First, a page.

You know a movie is an extremely good one when two years after its release, you still have questions about the plot even after watching it more than five times.

One such film, for me, is Christopher Nolan's Inception (2010). What gets me each time I see Inception is the ambiguity of the story, particularly at the ending. Every time the screen blacks out, I feel a 'kick', as if I'm part of the dream that everyone in the movie is waking up from. Yes, I recently got jolted again, because I saw it on cable. Again.

Thanks to the sense of unease -- of suspense -- I spend hours after watching the movie just poring through discussion boards and articles on the internet just to get the closure I need to be able to move on. It's just a movie, I know. But this need for closure reflects upon how brilliantly the movie has been made.

Come to think of it, not many films have this effect on me. For most of them, I watch the film (and watch replays as well), I talk about it a bit, and then I move on to the next one. Not so for Inception; and not so for two other Nolan films, The Prestige and The Dark Knight. I haven't seen the other thought-provoking movies under Nolan's belt but something tells me that I will someday.

Next movie please!

Friday, July 13, 2012

valid ID

I attended the First Friday Mass last week. The priest, Fr Thor (St Therese of the Child Jesus Parish, Los Banos), began his homily about the Pharisees questioning Jesus' closeness to tax collectors and sinners (Matthew 9: 9-13) with a story about priests' bloopers on a trip.
Priests, from several nearby parishes, went to the airport. They were queueing at the check-in counter so one of the priests asked for the identification cards of his travel mates. One of the priests forgot his wallet, of all things; hence, he didn't have a single valid ID card on him. However, he did bring with him his SM Advantage Card.
The SM Advantage Card is a frequent shopper card at one of the biggest shopping mall chains in the Philippines, SM. It's definitely not an ID card normally presented at the airport; there, people normally show their driver's licenses or their passports.
The place they were going to did not even have an SM branch!
Since the priest had no other ID card on him at check-in, the other priest collected it anyway and placed it under the stack of IDs. He then passed the stack to the the check-in staff. This person checked the priests' IDs one by one. When it was the forgetful priest's turn, the check-in staff remarked,
"You won't earn shopping points here."
That story made the congregation laugh. It's a relief to listen to a priest who can laugh at himself and share his (or his group's) misadventures to the people from the pulpit. This behavior falls very far from the Padre Damaso stereotypes and the image of disciplinarian priests I've listened to as a child.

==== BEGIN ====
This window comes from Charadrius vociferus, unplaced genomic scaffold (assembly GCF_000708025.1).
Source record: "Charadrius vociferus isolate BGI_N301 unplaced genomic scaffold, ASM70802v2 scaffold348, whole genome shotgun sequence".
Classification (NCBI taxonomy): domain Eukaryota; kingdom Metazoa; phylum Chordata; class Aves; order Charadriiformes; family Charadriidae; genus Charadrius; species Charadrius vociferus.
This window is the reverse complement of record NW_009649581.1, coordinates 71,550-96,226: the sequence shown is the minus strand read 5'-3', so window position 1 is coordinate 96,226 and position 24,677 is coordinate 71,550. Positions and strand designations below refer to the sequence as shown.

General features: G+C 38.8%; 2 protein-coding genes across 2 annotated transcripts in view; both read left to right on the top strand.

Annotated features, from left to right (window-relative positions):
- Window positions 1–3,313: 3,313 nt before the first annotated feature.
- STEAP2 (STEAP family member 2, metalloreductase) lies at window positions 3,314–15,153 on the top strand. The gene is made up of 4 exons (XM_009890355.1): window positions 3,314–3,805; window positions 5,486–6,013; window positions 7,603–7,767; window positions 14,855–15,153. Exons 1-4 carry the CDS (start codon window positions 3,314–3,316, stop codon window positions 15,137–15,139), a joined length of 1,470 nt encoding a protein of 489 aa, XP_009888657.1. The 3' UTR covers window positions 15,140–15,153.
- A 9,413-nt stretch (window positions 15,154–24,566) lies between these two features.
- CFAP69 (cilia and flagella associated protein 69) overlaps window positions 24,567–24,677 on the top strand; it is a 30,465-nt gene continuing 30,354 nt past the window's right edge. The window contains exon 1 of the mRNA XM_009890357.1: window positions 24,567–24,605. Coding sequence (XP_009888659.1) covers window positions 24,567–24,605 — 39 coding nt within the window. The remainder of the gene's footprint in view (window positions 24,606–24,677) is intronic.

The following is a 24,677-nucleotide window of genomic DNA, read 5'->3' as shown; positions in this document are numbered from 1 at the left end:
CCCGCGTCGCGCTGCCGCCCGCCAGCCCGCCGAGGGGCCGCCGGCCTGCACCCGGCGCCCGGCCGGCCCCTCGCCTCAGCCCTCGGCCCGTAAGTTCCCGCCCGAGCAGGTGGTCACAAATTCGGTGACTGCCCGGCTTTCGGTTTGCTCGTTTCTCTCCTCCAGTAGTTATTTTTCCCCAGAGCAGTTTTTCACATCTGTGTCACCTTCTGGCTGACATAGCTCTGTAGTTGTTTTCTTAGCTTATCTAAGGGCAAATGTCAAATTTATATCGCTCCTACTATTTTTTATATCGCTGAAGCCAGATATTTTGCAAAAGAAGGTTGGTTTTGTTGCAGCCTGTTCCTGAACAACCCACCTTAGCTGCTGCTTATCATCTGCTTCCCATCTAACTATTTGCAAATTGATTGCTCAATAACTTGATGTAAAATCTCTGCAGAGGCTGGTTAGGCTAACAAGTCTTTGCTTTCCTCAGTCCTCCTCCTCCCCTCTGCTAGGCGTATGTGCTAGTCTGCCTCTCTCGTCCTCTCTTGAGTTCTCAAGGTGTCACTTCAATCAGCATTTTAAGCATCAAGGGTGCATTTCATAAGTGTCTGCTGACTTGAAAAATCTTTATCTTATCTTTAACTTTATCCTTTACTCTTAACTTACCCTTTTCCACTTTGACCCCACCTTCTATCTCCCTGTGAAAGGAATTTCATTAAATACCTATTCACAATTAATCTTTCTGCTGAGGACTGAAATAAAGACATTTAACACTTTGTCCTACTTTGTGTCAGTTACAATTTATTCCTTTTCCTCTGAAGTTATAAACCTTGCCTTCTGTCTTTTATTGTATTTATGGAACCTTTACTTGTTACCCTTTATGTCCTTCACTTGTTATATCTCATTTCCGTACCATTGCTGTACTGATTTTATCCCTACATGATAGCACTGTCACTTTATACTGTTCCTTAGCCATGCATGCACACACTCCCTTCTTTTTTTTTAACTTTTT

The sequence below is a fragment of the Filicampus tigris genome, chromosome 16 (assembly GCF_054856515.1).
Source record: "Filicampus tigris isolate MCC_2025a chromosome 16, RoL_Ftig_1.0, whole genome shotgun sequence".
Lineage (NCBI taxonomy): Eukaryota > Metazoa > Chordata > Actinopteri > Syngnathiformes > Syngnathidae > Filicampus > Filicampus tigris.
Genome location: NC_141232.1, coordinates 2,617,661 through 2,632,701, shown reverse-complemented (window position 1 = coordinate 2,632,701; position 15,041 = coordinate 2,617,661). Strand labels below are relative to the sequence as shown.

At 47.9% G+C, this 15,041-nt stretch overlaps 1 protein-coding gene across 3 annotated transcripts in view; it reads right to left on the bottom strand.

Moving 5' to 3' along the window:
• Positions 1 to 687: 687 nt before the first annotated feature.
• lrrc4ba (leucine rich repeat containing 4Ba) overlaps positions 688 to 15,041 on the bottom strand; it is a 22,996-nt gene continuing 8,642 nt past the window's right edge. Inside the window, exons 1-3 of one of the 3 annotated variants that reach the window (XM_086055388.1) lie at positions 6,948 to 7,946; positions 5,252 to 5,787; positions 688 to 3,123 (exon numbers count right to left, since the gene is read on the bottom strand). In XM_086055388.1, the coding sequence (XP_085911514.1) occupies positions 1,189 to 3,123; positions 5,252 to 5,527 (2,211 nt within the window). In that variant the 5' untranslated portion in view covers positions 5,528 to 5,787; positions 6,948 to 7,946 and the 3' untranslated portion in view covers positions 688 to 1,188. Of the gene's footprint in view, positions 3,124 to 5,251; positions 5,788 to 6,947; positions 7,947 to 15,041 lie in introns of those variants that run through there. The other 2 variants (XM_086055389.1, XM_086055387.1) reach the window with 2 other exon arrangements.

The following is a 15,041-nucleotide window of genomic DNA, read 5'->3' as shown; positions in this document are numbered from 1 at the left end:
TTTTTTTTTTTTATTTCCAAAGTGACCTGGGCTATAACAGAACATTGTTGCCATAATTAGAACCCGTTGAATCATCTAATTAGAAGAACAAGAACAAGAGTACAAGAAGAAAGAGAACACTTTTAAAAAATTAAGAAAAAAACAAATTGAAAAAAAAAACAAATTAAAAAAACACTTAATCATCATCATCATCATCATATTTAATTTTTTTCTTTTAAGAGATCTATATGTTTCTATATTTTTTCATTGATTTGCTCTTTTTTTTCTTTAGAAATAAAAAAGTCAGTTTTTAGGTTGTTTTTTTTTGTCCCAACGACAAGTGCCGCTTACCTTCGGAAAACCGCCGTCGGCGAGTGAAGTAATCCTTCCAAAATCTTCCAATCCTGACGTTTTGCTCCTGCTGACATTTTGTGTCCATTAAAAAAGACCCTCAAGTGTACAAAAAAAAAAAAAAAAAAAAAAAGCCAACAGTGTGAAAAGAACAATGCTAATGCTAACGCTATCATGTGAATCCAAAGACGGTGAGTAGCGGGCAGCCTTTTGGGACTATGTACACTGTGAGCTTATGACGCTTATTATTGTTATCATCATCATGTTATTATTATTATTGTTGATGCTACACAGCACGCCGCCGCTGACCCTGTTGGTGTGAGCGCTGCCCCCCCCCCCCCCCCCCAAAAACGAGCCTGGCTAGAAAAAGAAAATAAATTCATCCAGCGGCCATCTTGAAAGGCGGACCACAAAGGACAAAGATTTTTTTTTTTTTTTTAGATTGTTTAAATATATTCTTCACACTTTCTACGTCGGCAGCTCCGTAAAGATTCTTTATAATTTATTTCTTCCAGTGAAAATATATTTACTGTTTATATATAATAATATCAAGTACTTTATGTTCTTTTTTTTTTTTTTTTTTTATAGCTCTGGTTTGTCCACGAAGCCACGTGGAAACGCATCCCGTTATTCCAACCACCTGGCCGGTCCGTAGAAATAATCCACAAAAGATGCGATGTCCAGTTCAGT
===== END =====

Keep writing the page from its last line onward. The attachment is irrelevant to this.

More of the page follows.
Thursday, July 12, 2012

do you want to swim in that?

Manila Bay's unfiltered seawater
Manila Bay's unfiltered sea water*

I certainly don't.

Some residents along the coastal area, however, do not mind the quality of the water as much as I do. They try to relieve themselves from the sweltering summer heat by taking a dive into the murky waters amid the floating debris. I just wish that before their next dive, they stop and consider that the water really is polluted and it is unhealthy to swim there.

Aside from fecal bacteria that are dumped from untreated wastewater, there are other microorganisms that make Manila Bay their home. A 2009 study by marine scientists entitled "Pollution Study in Manila Bay: Eutrophication and Its Impact on Plankton Community" associated human activity with the presence of chemical pollutants in the water. Manila Bay (at the time of the experiment) has a high concentration of nitrogenous and phosphorus-containing chemicals, with the highest levels being near the Pasig River. Microorganisms, such as phytoplankton and zooplankton, that eat these chemicals live in big populations in the bay because of the abundant food supply.

So what if these microscopic creatures live in abundance at the Manila Bay? The authors of the study highlighted that some of the species of plankton they found are associated with the recurring algal blooms in the area. One of the species with bigger populations, Noctiluca scintillans, is not toxic. However, harmful algal blooms (what we recognize as red tide), caused by other species of plankton, is the main reason why it is periodically unsafe to eat shellfish captured in the Manila Bay.

* The photo was taken at the Manila Ocean Park. It is one of the exhibits in the Oceanarium. Seawater that is pumped into the animal enclosures have been filtered several times, according to the guide in the glass-bottom boat ride attraction.

Wednesday, July 11, 2012

Dr Bruce Tolentino shares insights on professional growth during the Mentoring Program lunch

As luck would have it, I was eating lunch on my birthday with my classmates in this year's Mentoring Program. The guest speaker that day was Dr V. Bruce J. Tolentino, IRRI's Deputy Director General (Communications and Partnerships).

During his talk, I took note of three points he had made; three pieces of advice that I think are important for me and my classmates as we embark on the road for professional improvement through mentoring.
1. Realize that along every stage of one's career, there are people who open doors of opportunity. However, once we're through the door, it's all about hard work.